Belfast Telegraph

UK Website Of The Year

Home News UK

Colour-changing crystals could indicate crash helmet wearers' brain injuries

A first step has been taken towards developing crash helmets that change colour when the wearer suffers a brain injury.

Scientists have produced a material containing opal-like polymer crystals that produce different colours according to how hard they are hit.

They hope in future the crystals will be incorporated into head gear that provides an immediate indication of trauma after a violent impact.

Serious head injuries can be disabling and life-changing, yet the effects are often hidden at the time they occur.

The new technology is aimed at turning a helmet into a trauma "traffic light" that can give paramedics and doctors an idea of the damage suffered.

US researcher Dr Shu Yang, from the University of Pennsylvania, said: "There is no easy way to tell if someone has just sustained a brain injury, so soldiers and athletes may unknowingly continue to do the very activity that caused the damage and potentially cause more harm.

"But a force-responsive, colour-changing patch could prevent additional injury."

In tests, the scientists applied varying amounts of force to the polymer crystal and observed colour changes.

Applying a 30mN force - roughly equivalent to a car travelling at 80mph crashing into a brick wall - caused the crystals to change from red to green.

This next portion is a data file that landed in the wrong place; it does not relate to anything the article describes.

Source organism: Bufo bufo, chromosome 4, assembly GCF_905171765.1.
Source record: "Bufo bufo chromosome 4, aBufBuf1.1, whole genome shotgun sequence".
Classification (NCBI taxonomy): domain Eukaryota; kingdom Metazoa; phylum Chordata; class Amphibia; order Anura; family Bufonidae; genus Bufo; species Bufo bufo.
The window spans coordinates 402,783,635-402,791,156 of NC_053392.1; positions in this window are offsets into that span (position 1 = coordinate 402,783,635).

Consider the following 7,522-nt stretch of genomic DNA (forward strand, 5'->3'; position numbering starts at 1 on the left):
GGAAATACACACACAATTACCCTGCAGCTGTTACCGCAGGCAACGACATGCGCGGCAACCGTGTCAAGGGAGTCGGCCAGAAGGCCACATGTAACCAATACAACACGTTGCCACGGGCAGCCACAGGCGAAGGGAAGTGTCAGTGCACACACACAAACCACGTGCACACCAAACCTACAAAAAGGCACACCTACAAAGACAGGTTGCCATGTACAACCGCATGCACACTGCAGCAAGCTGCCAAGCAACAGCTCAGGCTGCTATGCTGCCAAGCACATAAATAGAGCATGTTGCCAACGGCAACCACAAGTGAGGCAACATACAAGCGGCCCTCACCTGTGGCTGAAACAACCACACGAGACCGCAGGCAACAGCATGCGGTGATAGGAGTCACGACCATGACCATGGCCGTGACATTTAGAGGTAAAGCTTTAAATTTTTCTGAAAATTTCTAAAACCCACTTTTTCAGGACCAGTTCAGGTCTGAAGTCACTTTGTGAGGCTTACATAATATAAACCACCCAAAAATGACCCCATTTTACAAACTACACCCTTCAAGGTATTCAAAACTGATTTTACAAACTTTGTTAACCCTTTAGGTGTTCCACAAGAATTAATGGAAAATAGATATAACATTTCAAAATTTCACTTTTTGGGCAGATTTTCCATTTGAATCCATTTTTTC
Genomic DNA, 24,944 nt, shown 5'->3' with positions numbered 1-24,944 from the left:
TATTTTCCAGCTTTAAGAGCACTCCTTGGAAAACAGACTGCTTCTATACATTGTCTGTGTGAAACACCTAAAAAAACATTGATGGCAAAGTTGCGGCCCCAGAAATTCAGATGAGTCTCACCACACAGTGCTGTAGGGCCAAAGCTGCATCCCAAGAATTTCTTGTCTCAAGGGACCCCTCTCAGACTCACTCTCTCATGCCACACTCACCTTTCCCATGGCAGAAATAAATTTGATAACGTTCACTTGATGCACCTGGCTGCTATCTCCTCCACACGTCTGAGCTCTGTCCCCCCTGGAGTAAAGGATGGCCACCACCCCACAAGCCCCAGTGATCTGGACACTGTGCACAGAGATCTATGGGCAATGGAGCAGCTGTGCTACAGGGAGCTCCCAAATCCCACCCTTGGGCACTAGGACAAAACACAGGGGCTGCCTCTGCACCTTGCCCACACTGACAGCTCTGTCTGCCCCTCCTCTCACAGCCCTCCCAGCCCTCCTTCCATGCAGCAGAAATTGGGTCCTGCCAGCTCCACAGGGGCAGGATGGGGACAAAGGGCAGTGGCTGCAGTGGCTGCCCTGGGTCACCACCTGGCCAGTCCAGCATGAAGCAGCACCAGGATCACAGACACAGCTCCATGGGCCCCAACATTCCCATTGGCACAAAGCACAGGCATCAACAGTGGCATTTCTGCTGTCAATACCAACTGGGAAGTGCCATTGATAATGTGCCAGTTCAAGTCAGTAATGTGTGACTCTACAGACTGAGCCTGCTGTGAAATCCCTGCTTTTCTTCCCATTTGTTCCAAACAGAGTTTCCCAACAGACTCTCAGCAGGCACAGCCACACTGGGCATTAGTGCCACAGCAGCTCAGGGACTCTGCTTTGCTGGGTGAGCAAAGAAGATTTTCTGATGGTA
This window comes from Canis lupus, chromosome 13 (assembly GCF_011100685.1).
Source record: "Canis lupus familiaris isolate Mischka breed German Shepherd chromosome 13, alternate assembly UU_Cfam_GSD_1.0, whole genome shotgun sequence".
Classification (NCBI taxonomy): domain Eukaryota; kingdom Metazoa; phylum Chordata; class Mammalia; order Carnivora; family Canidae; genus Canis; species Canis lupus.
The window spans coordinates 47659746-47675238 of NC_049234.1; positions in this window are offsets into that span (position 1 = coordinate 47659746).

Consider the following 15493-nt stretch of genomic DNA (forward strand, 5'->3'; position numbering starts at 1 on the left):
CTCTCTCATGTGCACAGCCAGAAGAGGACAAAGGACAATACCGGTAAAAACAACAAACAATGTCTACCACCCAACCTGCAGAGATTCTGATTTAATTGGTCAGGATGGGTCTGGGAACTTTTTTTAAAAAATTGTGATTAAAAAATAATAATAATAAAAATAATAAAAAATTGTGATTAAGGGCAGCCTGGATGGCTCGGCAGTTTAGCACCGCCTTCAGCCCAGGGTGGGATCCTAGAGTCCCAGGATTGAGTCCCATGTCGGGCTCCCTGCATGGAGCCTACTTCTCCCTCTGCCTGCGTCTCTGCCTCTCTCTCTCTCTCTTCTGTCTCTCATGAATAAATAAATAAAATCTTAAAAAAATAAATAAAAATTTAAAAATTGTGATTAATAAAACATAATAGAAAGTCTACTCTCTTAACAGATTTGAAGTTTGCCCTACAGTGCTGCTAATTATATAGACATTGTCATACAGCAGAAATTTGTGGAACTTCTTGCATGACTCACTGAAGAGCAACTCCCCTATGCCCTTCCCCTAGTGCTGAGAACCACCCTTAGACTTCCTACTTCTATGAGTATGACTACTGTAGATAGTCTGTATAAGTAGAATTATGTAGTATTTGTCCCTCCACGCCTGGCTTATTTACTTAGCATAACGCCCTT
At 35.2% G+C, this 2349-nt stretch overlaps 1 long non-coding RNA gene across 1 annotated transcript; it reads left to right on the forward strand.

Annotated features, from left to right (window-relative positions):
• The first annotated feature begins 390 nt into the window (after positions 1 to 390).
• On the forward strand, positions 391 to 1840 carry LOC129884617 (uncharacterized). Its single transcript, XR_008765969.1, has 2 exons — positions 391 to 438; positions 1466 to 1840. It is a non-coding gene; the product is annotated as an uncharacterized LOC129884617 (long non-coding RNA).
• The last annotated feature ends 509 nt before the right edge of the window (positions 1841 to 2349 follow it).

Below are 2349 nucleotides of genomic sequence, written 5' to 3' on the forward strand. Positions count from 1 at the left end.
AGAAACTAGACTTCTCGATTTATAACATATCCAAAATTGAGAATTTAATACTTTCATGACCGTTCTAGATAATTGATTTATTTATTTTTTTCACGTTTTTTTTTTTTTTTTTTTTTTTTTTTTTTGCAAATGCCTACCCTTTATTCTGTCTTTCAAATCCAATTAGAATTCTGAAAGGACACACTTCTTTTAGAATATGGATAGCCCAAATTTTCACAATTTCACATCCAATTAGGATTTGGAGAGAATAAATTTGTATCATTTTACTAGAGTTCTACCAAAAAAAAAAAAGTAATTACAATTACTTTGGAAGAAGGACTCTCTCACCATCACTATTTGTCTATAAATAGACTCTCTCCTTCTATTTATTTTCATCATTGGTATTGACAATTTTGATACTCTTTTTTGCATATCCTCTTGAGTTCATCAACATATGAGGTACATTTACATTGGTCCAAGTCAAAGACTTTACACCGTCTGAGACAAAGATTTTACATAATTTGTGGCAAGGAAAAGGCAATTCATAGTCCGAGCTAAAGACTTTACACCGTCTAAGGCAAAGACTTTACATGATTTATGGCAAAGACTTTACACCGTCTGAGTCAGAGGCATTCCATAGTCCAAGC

A force of 90mN - the equivalent of a speeding truck hitting a wall - turned them purple.

"This force is right in the range of a blast injury or a concussion," said Dr Yang.

The research was presented at a meeting of the American Chemical Society in Boston, US.

Your Comments

COMMENT RULES: Comments that are judged to be defamatory, abusive or in bad taste are not acceptable and contributors who consistently fall below certain criteria will be permanently blacklisted. The moderator will not enter into debate with individual contributors and the moderator’s decision is final. It is Belfast Telegraph policy to close comments on court cases, tribunals and active legal investigations. We may also close comments on articles which are being targeted for abuse. Problems with commenting?


From Belfast Telegraph